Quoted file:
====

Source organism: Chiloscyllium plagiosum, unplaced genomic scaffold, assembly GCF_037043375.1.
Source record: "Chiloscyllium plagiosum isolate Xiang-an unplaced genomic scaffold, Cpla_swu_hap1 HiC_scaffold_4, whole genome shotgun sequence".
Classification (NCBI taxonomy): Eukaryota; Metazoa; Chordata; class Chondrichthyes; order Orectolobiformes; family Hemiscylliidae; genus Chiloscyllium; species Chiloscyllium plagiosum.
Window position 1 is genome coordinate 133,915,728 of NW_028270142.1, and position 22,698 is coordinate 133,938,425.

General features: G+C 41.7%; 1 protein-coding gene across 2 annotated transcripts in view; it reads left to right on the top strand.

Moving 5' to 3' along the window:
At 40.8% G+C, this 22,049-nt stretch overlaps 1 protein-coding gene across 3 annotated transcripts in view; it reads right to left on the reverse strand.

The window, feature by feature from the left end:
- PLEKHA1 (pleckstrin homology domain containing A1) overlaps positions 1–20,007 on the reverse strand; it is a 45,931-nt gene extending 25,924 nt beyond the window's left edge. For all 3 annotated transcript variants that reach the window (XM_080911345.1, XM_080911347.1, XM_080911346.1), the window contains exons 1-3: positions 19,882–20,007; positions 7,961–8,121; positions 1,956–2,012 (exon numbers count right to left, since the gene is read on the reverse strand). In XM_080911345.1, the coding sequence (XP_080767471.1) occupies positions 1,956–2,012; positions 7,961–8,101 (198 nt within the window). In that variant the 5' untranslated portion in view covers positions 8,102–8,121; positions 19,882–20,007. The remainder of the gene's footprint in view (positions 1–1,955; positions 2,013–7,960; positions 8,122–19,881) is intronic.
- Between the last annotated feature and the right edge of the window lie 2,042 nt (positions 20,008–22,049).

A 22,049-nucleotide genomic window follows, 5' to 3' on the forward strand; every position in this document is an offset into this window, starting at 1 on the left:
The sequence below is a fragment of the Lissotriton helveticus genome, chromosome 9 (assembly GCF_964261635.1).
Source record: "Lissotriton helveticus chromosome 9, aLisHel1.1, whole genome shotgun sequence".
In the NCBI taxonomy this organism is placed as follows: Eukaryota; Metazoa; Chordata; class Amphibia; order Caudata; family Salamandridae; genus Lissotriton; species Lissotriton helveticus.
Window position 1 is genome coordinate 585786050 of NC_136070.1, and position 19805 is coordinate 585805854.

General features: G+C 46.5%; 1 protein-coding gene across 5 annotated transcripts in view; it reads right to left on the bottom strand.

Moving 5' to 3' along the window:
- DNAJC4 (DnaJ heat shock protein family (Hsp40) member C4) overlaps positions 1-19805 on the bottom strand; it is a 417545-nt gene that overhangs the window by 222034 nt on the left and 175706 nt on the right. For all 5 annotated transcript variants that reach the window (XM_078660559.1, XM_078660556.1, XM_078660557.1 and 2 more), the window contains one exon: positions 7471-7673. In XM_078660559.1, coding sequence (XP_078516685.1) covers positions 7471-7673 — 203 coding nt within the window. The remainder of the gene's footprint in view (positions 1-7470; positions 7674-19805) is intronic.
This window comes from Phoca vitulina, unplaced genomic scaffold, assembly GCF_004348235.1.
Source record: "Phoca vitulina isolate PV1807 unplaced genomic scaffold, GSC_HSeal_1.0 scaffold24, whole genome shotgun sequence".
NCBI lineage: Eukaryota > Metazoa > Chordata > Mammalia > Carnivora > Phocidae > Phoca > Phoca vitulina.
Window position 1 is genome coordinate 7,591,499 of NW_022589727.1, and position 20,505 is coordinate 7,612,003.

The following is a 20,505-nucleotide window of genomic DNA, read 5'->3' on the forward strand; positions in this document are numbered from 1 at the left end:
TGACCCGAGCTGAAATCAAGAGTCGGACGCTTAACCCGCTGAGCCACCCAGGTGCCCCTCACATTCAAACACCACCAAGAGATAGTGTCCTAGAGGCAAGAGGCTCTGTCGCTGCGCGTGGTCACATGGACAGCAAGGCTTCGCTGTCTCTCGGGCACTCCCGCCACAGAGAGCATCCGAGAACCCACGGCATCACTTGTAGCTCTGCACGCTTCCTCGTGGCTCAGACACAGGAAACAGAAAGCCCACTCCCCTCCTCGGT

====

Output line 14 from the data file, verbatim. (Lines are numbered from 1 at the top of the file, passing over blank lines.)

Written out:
In the NCBI taxonomy this organism is placed as follows: Eukaryota; Metazoa; Chordata; class Amphibia; order Caudata; family Salamandridae; genus Lissotriton; species Lissotriton helveticus.